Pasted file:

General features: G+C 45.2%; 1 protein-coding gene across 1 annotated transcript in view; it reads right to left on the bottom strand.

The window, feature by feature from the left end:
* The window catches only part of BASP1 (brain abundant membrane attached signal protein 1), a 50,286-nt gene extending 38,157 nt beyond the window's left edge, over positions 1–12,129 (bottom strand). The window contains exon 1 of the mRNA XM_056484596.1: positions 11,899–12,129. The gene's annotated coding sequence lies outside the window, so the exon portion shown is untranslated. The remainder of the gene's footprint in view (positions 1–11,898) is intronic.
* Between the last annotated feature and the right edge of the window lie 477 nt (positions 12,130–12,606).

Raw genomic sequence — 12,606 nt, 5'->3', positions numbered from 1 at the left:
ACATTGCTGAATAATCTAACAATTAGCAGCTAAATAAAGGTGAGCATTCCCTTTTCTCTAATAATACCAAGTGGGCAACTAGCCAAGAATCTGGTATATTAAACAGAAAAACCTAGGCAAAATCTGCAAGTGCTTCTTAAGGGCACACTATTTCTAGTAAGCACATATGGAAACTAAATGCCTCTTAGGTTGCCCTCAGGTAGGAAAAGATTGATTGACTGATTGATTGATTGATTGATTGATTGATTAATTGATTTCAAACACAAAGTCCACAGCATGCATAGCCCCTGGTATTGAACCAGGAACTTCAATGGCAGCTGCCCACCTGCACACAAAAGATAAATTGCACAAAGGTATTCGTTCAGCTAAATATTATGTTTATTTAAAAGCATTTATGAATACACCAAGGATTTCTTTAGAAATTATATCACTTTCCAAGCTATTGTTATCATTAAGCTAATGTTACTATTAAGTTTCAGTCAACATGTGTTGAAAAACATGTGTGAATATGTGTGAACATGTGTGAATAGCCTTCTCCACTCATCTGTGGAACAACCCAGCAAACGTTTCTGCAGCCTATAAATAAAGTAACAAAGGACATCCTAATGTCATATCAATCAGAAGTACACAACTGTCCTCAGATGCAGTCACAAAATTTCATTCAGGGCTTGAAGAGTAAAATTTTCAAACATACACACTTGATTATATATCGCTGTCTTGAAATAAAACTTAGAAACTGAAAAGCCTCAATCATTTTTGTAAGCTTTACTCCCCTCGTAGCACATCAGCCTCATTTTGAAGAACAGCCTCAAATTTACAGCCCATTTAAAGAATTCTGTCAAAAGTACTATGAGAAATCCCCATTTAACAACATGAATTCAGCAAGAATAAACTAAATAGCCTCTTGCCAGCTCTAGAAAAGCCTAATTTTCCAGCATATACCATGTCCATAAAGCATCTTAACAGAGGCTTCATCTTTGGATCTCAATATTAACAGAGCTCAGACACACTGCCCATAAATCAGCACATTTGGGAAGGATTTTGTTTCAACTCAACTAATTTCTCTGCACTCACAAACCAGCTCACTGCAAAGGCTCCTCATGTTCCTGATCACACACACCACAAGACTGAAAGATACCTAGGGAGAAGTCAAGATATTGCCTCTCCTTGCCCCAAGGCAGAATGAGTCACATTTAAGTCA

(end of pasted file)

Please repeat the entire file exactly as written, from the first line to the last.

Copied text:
General features: G+C 45.2%; 1 protein-coding gene across 1 annotated transcript in view; it reads right to left on the bottom strand.

The window, feature by feature from the left end:
* The window catches only part of BASP1 (brain abundant membrane attached signal protein 1), a 50,286-nt gene extending 38,157 nt beyond the window's left edge, over positions 1–12,129 (bottom strand). The window contains exon 1 of the mRNA XM_056484596.1: positions 11,899–12,129. The gene's annotated coding sequence lies outside the window, so the exon portion shown is untranslated. The remainder of the gene's footprint in view (positions 1–11,898) is intronic.
* Between the last annotated feature and the right edge of the window lie 477 nt (positions 12,130–12,606).

Raw genomic sequence — 12,606 nt, 5'->3', positions numbered from 1 at the left:
ACATTGCTGAATAATCTAACAATTAGCAGCTAAATAAAGGTGAGCATTCCCTTTTCTCTAATAATACCAAGTGGGCAACTAGCCAAGAATCTGGTATATTAAACAGAAAAACCTAGGCAAAATCTGCAAGTGCTTCTTAAGGGCACACTATTTCTAGTAAGCACATATGGAAACTAAATGCCTCTTAGGTTGCCCTCAGGTAGGAAAAGATTGATTGACTGATTGATTGATTGATTGATTGATTGATTAATTGATTTCAAACACAAAGTCCACAGCATGCATAGCCCCTGGTATTGAACCAGGAACTTCAATGGCAGCTGCCCACCTGCACACAAAAGATAAATTGCACAAAGGTATTCGTTCAGCTAAATATTATGTTTATTTAAAAGCATTTATGAATACACCAAGGATTTCTTTAGAAATTATATCACTTTCCAAGCTATTGTTATCATTAAGCTAATGTTACTATTAAGTTTCAGTCAACATGTGTTGAAAAACATGTGTGAATATGTGTGAACATGTGTGAATAGCCTTCTCCACTCATCTGTGGAACAACCCAGCAAACGTTTCTGCAGCCTATAAATAAAGTAACAAAGGACATCCTAATGTCATATCAATCAGAAGTACACAACTGTCCTCAGATGCAGTCACAAAATTTCATTCAGGGCTTGAAGAGTAAAATTTTCAAACATACACACTTGATTATATATCGCTGTCTTGAAATAAAACTTAGAAACTGAAAAGCCTCAATCATTTTTGTAAGCTTTACTCCCCTCGTAGCACATCAGCCTCATTTTGAAGAACAGCCTCAAATTTACAGCCCATTTAAAGAATTCTGTCAAAAGTACTATGAGAAATCCCCATTTAACAACATGAATTCAGCAAGAATAAACTAAATAGCCTCTTGCCAGCTCTAGAAAAGCCTAATTTTCCAGCATATACCATGTCCATAAAGCATCTTAACAGAGGCTTCATCTTTGGATCTCAATATTAACAGAGCTCAGACACACTGCCCATAAATCAGCACATTTGGGAAGGATTTTGTTTCAACTCAACTAATTTCTCTGCACTCACAAACCAGCTCACTGCAAAGGCTCCTCATGTTCCTGATCACACACACCACAAGACTGAAAGATACCTAGGGAGAAGTCAAGATATTGCCTCTCCTTGCCCCAAGGCAGAATGAGTCACATTTAAGTCA